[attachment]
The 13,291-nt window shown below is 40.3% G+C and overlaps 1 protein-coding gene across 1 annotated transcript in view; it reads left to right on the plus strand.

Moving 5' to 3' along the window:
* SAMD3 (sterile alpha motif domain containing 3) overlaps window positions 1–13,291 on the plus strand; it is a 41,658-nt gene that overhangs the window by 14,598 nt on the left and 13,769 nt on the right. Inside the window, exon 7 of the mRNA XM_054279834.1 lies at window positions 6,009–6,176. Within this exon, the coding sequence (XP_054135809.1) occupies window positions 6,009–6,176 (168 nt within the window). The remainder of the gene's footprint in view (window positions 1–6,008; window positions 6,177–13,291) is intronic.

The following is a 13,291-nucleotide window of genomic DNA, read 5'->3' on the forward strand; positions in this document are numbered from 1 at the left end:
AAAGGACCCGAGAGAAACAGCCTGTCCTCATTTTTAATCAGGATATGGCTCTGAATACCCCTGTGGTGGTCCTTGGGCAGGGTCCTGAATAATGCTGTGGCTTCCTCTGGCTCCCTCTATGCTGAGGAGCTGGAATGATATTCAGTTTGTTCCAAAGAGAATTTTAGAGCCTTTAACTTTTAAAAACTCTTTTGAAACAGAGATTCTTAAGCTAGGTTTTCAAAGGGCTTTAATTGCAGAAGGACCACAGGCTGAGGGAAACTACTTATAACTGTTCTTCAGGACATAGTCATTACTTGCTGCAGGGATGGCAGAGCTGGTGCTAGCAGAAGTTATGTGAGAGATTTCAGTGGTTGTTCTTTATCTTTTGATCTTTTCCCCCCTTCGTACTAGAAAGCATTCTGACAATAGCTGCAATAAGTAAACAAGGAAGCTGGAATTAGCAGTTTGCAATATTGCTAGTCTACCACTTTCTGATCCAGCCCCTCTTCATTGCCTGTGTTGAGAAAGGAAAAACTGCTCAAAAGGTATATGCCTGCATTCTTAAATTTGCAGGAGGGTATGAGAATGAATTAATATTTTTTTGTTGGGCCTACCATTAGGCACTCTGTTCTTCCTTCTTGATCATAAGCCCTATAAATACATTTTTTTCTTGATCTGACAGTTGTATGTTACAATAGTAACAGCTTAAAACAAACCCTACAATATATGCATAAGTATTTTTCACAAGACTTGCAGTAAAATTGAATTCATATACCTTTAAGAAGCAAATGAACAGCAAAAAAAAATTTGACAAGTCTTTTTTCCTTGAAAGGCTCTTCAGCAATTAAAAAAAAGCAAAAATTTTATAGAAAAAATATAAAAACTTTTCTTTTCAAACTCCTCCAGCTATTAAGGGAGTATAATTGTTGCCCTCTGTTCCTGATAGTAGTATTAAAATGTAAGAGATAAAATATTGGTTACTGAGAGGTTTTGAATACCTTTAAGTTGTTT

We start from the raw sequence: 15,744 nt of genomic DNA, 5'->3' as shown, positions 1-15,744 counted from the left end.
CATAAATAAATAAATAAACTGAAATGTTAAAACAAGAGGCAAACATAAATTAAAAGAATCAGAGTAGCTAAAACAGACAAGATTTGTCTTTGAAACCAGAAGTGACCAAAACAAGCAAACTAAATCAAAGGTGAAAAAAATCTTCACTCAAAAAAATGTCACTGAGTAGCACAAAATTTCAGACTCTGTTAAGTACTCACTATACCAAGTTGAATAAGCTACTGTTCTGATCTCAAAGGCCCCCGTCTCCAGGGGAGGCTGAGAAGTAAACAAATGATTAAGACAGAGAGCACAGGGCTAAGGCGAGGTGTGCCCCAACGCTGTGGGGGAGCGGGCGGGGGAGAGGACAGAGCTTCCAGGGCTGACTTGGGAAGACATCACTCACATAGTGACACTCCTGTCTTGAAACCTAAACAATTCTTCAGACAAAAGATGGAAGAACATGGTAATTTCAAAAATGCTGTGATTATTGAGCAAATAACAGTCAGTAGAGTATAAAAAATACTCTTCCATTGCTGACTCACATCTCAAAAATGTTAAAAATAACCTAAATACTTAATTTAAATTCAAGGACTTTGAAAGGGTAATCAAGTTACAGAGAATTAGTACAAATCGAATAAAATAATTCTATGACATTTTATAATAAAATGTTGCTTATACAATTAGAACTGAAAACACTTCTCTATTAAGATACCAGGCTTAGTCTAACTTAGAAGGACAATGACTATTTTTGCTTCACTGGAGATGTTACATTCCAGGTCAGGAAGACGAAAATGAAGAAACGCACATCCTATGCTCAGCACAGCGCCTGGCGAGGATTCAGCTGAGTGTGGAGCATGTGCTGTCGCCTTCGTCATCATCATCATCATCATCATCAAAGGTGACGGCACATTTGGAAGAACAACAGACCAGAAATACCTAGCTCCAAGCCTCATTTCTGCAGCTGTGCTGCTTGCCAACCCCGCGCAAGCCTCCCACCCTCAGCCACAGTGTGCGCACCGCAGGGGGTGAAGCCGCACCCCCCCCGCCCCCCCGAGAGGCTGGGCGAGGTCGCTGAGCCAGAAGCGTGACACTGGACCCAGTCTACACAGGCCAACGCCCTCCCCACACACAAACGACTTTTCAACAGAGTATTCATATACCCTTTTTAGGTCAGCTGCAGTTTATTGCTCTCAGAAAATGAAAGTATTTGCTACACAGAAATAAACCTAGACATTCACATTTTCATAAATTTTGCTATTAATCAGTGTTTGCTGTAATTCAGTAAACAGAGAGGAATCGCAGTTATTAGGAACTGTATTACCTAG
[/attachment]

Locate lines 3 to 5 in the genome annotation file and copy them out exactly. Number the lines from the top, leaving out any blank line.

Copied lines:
* SAMD3 (sterile alpha motif domain containing 3) overlaps window positions 1–13,291 on the plus strand; it is a 41,658-nt gene that overhangs the window by 14,598 nt on the left and 13,769 nt on the right. Inside the window, exon 7 of the mRNA XM_054279834.1 lies at window positions 6,009–6,176. Within this exon, the coding sequence (XP_054135809.1) occupies window positions 6,009–6,176 (168 nt within the window). The remainder of the gene's footprint in view (window positions 1–6,008; window positions 6,177–13,291) is intronic.

The following is a 13,291-nucleotide window of genomic DNA, read 5'->3' on the forward strand; positions in this document are numbered from 1 at the left end:
AAAGGACCCGAGAGAAACAGCCTGTCCTCATTTTTAATCAGGATATGGCTCTGAATACCCCTGTGGTGGTCCTTGGGCAGGGTCCTGAATAATGCTGTGGCTTCCTCTGGCTCCCTCTATGCTGAGGAGCTGGAATGATATTCAGTTTGTTCCAAAGAGAATTTTAGAGCCTTTAACTTTTAAAAACTCTTTTGAAACAGAGATTCTTAAGCTAGGTTTTCAAAGGGCTTTAATTGCAGAAGGACCACAGGCTGAGGGAAACTACTTATAACTGTTCTTCAGGACATAGTCATTACTTGCTGCAGGGATGGCAGAGCTGGTGCTAGCAGAAGTTATGTGAGAGATTTCAGTGGTTGTTCTTTATCTTTTGATCTTTTCCCCCCTTCGTACTAGAAAGCATTCTGACAATAGCTGCAATAAGTAAACAAGGAAGCTGGAATTAGCAGTTTGCAATATTGCTAGTCTACCACTTTCTGATCCAGCCCCTCTTCATTGCCTGTGTTGAGAAAGGAAAAACTGCTCAAAAGGTATATGCCTGCATTCTTAAATTTGCAGGAGGGTATGAGAATGAATTAATATTTTTTTGTTGGGCCTACCATTAGGCACTCTGTTCTTCCTTCTTGATCATAAGCCCTATAAATACATTTTTTTCTTGATCTGACAGTTGTATGTTACAATAGTAACAGCTTAAAACAAACCCTACAATATATGCATAAGTATTTTTCACAAGACTTGCAGTAAAATTGAATTCATATACCTTTAAGAAGCAAATGAACAGCAAAAAAAAATTTGACAAGTCTTTTTTCCTTGAAAGGCTCTTCAGCAATTAAAAAAAAGCAAAAATTTTATAGAAAAAATATAAAAACTTTTCTTTTCAAACTCCTCCAGCTATTAAGGGAGTATAATTGTTGCCCTCTGTTCCTGATAGTAGTATTAAAATGTAAGAGATAAAATATTGGTTACTGAGAGGTTTTGAATACCTTTAAGTTGTTT